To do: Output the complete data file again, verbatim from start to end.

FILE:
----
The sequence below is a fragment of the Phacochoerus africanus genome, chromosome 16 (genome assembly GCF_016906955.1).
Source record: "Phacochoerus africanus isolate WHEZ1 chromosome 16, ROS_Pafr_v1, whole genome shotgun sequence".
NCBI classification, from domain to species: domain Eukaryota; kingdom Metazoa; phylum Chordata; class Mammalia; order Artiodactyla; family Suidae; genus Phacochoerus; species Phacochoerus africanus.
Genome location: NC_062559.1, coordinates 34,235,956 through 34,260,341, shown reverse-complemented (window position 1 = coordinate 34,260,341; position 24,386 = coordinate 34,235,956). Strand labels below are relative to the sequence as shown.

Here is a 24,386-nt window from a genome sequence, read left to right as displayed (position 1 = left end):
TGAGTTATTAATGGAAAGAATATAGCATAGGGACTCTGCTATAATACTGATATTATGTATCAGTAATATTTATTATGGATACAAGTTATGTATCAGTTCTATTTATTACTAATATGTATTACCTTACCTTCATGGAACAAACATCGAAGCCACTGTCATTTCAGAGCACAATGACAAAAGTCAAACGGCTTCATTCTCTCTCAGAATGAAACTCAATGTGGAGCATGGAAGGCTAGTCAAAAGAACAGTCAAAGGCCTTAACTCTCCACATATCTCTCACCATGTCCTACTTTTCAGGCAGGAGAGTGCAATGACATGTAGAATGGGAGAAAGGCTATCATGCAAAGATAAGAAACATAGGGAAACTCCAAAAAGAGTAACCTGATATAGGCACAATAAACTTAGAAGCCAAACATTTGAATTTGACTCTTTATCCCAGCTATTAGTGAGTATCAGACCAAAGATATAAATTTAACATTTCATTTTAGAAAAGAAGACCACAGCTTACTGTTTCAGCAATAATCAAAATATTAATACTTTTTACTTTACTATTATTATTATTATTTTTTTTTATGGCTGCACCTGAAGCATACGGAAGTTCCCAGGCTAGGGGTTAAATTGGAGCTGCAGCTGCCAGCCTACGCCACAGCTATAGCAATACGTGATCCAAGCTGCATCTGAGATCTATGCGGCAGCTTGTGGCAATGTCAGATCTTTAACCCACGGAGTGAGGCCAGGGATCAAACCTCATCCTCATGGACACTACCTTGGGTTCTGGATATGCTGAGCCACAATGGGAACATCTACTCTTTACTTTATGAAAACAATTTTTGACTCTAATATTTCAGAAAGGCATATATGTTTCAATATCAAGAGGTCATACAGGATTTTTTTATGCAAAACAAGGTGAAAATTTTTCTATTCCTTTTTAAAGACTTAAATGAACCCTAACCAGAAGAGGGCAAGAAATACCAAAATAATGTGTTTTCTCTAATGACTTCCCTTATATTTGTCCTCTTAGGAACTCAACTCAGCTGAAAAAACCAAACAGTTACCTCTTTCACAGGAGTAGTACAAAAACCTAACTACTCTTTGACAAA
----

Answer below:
The sequence below is a fragment of the Phacochoerus africanus genome, chromosome 16 (genome assembly GCF_016906955.1).
Source record: "Phacochoerus africanus isolate WHEZ1 chromosome 16, ROS_Pafr_v1, whole genome shotgun sequence".
NCBI classification, from domain to species: domain Eukaryota; kingdom Metazoa; phylum Chordata; class Mammalia; order Artiodactyla; family Suidae; genus Phacochoerus; species Phacochoerus africanus.
Genome location: NC_062559.1, coordinates 34,235,956 through 34,260,341, shown reverse-complemented (window position 1 = coordinate 34,260,341; position 24,386 = coordinate 34,235,956). Strand labels below are relative to the sequence as shown.

Here is a 24,386-nt window from a genome sequence, read left to right as displayed (position 1 = left end):
TGAGTTATTAATGGAAAGAATATAGCATAGGGACTCTGCTATAATACTGATATTATGTATCAGTAATATTTATTATGGATACAAGTTATGTATCAGTTCTATTTATTACTAATATGTATTACCTTACCTTCATGGAACAAACATCGAAGCCACTGTCATTTCAGAGCACAATGACAAAAGTCAAACGGCTTCATTCTCTCTCAGAATGAAACTCAATGTGGAGCATGGAAGGCTAGTCAAAAGAACAGTCAAAGGCCTTAACTCTCCACATATCTCTCACCATGTCCTACTTTTCAGGCAGGAGAGTGCAATGACATGTAGAATGGGAGAAAGGCTATCATGCAAAGATAAGAAACATAGGGAAACTCCAAAAAGAGTAACCTGATATAGGCACAATAAACTTAGAAGCCAAACATTTGAATTTGACTCTTTATCCCAGCTATTAGTGAGTATCAGACCAAAGATATAAATTTAACATTTCATTTTAGAAAAGAAGACCACAGCTTACTGTTTCAGCAATAATCAAAATATTAATACTTTTTACTTTACTATTATTATTATTATTTTTTTTTATGGCTGCACCTGAAGCATACGGAAGTTCCCAGGCTAGGGGTTAAATTGGAGCTGCAGCTGCCAGCCTACGCCACAGCTATAGCAATACGTGATCCAAGCTGCATCTGAGATCTATGCGGCAGCTTGTGGCAATGTCAGATCTTTAACCCACGGAGTGAGGCCAGGGATCAAACCTCATCCTCATGGACACTACCTTGGGTTCTGGATATGCTGAGCCACAATGGGAACATCTACTCTTTACTTTATGAAAACAATTTTTGACTCTAATATTTCAGAAAGGCATATATGTTTCAATATCAAGAGGTCATACAGGATTTTTTTATGCAAAACAAGGTGAAAATTTTTCTATTCCTTTTTAAAGACTTAAATGAACCCTAACCAGAAGAGGGCAAGAAATACCAAAATAATGTGTTTTCTCTAATGACTTCCCTTATATTTGTCCTCTTAGGAACTCAACTCAGCTGAAAAAACCAAACAGTTACCTCTTTCACAGGAGTAGTACAAAAACCTAACTACTCTTTGACAAA